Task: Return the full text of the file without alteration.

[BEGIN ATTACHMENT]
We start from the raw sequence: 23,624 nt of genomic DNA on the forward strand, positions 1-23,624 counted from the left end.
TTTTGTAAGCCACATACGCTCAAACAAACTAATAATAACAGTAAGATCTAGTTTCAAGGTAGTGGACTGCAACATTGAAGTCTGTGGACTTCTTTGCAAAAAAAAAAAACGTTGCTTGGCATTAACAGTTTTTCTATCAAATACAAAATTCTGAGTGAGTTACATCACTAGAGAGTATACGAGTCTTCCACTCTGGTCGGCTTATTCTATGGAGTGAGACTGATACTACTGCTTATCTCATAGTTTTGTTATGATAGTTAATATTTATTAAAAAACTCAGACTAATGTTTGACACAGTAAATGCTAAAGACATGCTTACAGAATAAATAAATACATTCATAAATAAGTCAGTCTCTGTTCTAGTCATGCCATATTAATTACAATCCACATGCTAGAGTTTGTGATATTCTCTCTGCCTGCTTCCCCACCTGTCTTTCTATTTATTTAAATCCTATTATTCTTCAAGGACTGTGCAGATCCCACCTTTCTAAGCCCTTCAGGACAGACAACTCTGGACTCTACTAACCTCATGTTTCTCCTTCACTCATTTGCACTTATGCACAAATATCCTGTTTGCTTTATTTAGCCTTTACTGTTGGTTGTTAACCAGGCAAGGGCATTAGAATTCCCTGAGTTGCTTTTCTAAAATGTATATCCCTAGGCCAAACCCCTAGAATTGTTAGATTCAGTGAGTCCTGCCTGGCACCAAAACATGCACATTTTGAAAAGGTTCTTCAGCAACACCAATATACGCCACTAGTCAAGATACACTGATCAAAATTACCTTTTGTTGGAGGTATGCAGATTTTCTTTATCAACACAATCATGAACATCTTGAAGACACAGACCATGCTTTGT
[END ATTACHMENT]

We start from the raw sequence: 23,624 nt of genomic DNA on the forward strand, positions 1-23,624 counted from the left end.
TTTTGTAAGCCACATACGCTCAAACAAACTAATAATAACAGTAAGATCTAGTTTCAAGGTAGTGGACTGCAACATTGAAGTCTGTGGACTTCTTTGCAAAAAAAAAAAACGTTGCTTGGCATTAACAGTTTTTCTATCAAATACAAAATTCTGAGTGAGTTACATCACTAGAGAGTATACGAGTCTTCCACTCTGGTCGGCTTATTCTATGGAGTGAGACTGATACTACTGCTTATCTCATAGTTTTGTTATGATAGTTAATATTTATTAAAAAACTCAGACTAATGTTTGACACAGTAAATGCTAAAGACATGCTTACAGAATAAATAAATACATTCATAAATAAGTCAGTCTCTGTTCTAGTCATGCCATATTAATTACAATCCACATGCTAGAGTTTGTGATATTCTCTCTGCCTGCTTCCCCACCTGTCTTTCTATTTATTTAAATCCTATTATTCTTCAAGGACTGTGCAGATCCCACCTTTCTAAGCCCTTCAGGACAGACAACTCTGGACTCTACTAACCTCATGTTTCTCCTTCACTCATTTGCACTTATGCACAAATATCCTGTTTGCTTTATTTAGCCTTTACTGTTGGTTGTTAACCAGGCAAGGGCATTAGAATTCCCTGAGTTGCTTTTCTAAAATGTATATCCCTAGGCCAAACCCCTAGAATTGTTAGATTCAGTGAGTCCTGCCTGGCACCAAAACATGCACATTTTGAAAAGGTTCTTCAGCAACACCAATATACGCCACTAGTCAAGATACACTGATCAAAATTACCTTTTGTTGGAGGTATGCAGATTTTCTTTATCAACACAATCATGAACATCTTGAAGACACAGACCATGCTTTGT